“So when the Devil stamped his foot in rage, the force was so great that it left an actual footprint here in the entrance to the cathedral,” said Liz, who was showing us around Munich. It seems Beelzebub had seen the cathedral half built, and it struck him as a dark and gloomy place that would drive people away from God, so he told the architect, “If you don’t put any more windows in it, I’ll send my friends down at night to help, and you’ll finish the building in just 20 years.” Back in the 12th century that counted as lightning speed, and the architect, with dreams of glory in his head, quickly agreed. When the cathedral was finished, the Prince of Darkness returned to gloat, only to discover that there was plenty of light from a window – installed before the bargain was struck – behind the high altar. The church was already consecrated, so the Evil One could only rage helplessly in the foyer, leaving his footprint stamped in the stone floor.
Just ten miles outside of Munich, there’s another spot where the Devil left his footprint: the Dachau concentration camp, now a memorial park. Rich and I went there with a small tour, and as we gathered, one woman told me, “I’m here with four other women, but they thought Dachau would be too depressing for their last day of vacation, so they decided to go shopping instead.” Well yeah. I guess it would be more fun to spend the day buying cheap fake lederhosen and Oktoberfest t-shirts for the folks back home. But I suspect the real reason those women stayed away is that they were, like me, terrified of the place.
Those who designed the memorial, and our young American tour guide, Tom, made every effort to undercut the horror with a bland, matter-of-fact presentation of the facts. The first permanent concentration camp, Dachau was opened in 1933 and served as a prototype for all the Nazi camps that followed. It was designed as a work camp for political prisoners, mostly men, and more than 200,000 people from all over Europe were incarcerated there during its 12 years of operation. Towards the end of the tour, Tom took us to see the ovens and the first model gas chamber. But by the time we got there – in fact, from the moment we passed through the famous gate that said, with cruel irony, “Arbeit macht frie” (“Work makes you free”) – I mostly felt numb. I was walking around inside a Devil’s footprint that was so huge that my mind and heart could simply not take it all in.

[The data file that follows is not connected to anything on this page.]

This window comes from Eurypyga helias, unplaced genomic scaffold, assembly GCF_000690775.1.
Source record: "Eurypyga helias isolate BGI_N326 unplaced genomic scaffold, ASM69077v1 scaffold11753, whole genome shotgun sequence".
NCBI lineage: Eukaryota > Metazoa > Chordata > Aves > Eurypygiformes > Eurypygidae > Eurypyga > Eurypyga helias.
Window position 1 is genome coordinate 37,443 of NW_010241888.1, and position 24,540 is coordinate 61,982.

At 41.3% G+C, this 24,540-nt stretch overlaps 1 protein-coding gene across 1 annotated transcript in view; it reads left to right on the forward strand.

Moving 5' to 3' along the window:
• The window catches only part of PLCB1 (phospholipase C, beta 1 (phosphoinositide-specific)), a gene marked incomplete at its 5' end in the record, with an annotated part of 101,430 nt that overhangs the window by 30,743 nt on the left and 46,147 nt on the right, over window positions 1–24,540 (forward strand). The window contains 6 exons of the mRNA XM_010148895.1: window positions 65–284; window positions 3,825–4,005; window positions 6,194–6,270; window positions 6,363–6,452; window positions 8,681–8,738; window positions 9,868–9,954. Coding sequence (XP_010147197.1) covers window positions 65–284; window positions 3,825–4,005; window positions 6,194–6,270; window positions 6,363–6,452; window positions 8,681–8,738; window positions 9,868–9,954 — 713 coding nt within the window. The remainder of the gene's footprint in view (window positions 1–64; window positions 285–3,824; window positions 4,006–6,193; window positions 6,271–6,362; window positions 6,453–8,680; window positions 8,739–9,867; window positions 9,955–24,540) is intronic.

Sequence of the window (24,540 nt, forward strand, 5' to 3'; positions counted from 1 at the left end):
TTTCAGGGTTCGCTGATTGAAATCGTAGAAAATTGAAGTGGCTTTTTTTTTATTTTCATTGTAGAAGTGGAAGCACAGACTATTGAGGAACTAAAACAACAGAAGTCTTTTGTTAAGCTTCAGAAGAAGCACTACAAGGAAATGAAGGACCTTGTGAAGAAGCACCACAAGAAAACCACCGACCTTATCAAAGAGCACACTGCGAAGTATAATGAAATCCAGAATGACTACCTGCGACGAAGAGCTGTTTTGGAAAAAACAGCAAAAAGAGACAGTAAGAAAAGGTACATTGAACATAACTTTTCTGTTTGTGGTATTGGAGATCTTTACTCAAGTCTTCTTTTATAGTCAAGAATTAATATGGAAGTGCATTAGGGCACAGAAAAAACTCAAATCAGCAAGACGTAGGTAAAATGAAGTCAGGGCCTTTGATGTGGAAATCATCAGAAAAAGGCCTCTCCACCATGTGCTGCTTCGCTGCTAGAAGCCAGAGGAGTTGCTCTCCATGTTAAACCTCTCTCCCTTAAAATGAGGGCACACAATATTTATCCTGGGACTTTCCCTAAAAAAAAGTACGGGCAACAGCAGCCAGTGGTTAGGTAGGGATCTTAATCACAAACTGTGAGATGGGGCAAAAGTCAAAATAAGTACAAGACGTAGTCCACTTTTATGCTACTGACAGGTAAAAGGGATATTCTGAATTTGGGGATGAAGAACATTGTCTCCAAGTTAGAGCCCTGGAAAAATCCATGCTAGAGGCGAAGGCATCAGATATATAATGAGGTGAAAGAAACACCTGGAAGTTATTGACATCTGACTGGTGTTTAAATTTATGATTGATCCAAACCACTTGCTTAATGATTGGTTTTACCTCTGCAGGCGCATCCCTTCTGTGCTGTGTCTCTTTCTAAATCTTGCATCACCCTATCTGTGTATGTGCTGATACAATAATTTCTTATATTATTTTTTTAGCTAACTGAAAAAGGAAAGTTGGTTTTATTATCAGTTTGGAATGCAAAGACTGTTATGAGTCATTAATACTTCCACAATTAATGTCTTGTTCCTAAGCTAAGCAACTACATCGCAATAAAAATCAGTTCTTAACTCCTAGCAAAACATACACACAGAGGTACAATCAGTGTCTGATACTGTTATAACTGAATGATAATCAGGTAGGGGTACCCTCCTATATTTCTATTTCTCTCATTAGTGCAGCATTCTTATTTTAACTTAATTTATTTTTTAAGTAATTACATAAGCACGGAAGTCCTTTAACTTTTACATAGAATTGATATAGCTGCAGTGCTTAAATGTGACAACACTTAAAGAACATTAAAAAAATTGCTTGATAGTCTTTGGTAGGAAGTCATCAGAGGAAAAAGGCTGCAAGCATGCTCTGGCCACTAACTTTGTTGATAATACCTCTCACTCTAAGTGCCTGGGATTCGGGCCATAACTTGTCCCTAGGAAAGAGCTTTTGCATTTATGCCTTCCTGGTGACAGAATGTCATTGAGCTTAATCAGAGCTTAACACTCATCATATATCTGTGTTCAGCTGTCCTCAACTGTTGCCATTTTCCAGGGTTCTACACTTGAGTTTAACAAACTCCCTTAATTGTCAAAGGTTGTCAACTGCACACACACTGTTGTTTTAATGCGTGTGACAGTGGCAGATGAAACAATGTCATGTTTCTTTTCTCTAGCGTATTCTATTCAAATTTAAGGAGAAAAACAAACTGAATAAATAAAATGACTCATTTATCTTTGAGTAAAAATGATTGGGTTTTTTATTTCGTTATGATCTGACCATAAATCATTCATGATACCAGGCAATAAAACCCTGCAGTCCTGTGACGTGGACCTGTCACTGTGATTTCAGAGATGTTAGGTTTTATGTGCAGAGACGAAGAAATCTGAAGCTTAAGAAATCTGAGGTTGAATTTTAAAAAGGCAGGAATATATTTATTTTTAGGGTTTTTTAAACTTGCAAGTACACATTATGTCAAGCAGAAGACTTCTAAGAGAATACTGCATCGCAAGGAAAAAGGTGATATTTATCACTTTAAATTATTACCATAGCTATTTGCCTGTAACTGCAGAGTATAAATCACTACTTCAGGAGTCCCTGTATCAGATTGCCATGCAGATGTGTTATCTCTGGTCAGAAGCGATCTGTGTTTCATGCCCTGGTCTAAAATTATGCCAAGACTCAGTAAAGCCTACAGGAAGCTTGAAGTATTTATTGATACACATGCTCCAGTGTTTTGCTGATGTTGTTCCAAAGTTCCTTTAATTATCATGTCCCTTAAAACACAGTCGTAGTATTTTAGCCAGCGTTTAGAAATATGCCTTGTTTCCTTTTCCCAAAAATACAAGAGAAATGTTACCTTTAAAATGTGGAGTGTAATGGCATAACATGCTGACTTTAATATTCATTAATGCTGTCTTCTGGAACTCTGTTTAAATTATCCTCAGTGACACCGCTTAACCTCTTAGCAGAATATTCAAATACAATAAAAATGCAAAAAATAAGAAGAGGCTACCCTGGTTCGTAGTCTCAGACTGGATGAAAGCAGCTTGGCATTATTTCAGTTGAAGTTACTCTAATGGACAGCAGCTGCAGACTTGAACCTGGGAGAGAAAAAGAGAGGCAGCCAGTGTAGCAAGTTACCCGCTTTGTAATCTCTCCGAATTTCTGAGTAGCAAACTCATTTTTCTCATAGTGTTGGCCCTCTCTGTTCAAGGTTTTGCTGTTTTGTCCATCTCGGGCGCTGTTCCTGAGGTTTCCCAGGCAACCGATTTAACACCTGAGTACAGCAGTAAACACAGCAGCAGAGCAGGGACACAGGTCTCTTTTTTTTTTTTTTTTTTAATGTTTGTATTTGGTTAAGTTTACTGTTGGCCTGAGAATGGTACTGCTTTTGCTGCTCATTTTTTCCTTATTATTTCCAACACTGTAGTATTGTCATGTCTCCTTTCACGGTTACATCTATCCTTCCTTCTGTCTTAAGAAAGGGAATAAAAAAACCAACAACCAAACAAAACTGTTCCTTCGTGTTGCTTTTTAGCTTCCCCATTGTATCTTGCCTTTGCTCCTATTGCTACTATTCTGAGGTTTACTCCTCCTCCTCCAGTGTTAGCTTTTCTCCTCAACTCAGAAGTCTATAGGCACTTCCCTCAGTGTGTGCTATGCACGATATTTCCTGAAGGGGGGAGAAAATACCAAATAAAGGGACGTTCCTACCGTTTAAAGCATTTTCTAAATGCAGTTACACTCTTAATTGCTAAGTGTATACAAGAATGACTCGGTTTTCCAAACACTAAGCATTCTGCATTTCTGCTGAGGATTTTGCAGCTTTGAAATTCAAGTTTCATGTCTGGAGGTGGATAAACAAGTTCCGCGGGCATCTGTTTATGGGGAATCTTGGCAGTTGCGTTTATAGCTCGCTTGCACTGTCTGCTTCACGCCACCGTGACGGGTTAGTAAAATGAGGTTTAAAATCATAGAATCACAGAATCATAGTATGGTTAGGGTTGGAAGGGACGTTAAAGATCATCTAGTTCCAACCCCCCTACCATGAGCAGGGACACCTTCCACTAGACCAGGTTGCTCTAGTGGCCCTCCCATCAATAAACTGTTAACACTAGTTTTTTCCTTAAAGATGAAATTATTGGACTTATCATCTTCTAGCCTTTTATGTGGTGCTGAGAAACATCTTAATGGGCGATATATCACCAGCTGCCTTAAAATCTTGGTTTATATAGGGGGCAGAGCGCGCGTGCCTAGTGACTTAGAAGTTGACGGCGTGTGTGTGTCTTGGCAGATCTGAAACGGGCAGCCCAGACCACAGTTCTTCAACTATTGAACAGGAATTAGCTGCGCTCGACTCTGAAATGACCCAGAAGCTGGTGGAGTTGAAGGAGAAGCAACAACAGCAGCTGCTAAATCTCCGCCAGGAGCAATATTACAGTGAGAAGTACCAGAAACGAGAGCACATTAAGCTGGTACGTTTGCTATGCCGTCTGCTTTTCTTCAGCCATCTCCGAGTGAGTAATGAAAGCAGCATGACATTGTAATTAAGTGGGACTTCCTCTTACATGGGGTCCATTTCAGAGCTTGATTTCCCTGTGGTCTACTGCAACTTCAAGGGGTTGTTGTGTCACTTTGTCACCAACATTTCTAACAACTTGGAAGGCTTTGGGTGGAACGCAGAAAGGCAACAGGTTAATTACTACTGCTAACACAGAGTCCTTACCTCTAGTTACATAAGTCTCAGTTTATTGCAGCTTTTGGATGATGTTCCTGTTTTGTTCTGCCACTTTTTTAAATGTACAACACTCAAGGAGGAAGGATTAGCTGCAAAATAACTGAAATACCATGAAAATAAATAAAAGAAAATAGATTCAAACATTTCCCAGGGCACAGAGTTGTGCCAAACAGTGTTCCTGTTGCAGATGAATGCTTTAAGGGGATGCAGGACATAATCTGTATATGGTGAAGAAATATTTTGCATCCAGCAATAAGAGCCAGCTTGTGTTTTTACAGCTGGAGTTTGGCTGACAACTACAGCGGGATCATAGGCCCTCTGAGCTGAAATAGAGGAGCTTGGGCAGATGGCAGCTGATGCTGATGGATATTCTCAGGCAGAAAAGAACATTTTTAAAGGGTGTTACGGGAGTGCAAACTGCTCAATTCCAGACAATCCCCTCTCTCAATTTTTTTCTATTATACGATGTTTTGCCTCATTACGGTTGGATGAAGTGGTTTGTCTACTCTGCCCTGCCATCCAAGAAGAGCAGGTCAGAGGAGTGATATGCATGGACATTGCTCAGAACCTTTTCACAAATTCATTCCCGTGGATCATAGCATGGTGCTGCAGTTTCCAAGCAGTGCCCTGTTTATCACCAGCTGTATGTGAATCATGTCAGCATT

After the tour, Rich and I went back to the neighborhood we were staying in, a mix of Persian restaurants, strip clubs, and soulless modern apartment blocks. As we sat over mast-o khiar, jujeh kabobs, and beer, I looked around at the other customers, most of whom were Iranian, many of them women in full purdah. Outside people of every race, culture, and lifestyle were strolling along the sidewalks; no doubt many of them were on their way to commit all sorts of acts that were forbidden under the Nazi code of conduct. And I felt my spirits begin to lift at the thought that sometimes you actually can beat the Devil.
I'm an American writer living in Seville, Spain and traveling the world with my husband, Rich. I make frequent trips to the USA, especially my native California, because America is something you have to stay in practice for, and I don't want to lose my touch.
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